A message of hope for the future - for transportation facilities, and for the potential for more general involvement in the democratic process - was well-received at Tuesday evening's Greater Langley Chamber of Commerce meeting.
The message was brought by guest speaker Langley MLA and newly minted Transportation and Infrastructure Minister Mary Polak.
After applauding the local Chamber for its strong involvement in helping to plan transportation policy for the region, Polak exhorted everyone to take advantage of the introductory toll offer for the new Port Mann Bridge.
As of Tuesday, she said, there were already 19,000 registrations for the decals that will make toll payment easier all around - for drivers, and for toll-collectors.
Early registration brings added benefits, including free crossings and substantial savings for the first year of the bridge's operation, and additional savings for HOV lane users.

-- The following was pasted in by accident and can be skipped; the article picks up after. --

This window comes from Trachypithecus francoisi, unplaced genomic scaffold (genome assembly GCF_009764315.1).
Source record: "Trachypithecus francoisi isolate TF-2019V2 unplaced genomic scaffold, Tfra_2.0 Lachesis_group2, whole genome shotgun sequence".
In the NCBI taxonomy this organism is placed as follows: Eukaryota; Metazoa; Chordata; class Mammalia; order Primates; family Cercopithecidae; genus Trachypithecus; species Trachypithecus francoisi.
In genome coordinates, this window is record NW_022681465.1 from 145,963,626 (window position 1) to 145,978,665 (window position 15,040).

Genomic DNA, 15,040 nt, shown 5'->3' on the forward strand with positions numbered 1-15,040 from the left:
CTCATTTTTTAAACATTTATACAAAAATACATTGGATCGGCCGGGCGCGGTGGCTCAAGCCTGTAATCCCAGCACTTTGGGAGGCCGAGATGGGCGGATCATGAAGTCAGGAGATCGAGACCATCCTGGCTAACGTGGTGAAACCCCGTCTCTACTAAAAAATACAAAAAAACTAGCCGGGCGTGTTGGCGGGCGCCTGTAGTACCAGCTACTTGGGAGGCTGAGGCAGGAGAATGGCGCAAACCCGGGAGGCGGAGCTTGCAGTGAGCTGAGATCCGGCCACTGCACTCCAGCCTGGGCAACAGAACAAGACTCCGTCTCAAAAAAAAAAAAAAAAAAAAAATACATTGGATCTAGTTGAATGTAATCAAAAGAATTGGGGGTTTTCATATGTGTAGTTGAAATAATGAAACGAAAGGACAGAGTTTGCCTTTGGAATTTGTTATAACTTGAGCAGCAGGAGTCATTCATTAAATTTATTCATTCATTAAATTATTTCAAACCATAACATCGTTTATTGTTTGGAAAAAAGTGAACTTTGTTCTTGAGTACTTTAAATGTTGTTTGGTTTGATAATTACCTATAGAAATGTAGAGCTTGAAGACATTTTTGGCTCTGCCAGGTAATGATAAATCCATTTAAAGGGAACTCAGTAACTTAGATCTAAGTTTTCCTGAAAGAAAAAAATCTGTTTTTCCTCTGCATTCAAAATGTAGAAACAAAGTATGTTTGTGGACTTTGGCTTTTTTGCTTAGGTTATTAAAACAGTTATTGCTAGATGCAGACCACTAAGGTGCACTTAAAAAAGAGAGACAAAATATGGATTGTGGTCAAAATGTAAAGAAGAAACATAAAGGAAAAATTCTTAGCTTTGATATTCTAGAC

The new bridge, she noted, will be the world's widest. When completed to 10 lanes - five in each direction - it will smash the current record, held in Australia by Sydney's 48-metre-wide bridge, coming in at more than 65 metres wide.
She noted also that the new bridge constitutes the largest road infrastructure project in B.C.'s history.
But the best news for Langley was the restoration of the RapidBus service in TransLink's plans, albeit in a smaller capacity for now than originally proposed.
When it's all up and running, Polak said, transit service from 200th Street to downtown Vancouver will take only 40 minutes.
Meanwhile, she also expressed sympathy for the media, who she said has a changing environment and added burdens in relaying information to the public.
But the new media opportunities, from YouTube to Twitter, allow individuals a greater opportunity to be heard and to have an impact.
"One person can put out a video or a Tweet that affects the entire world," she said, and that offers opportunities to enhance democracy.
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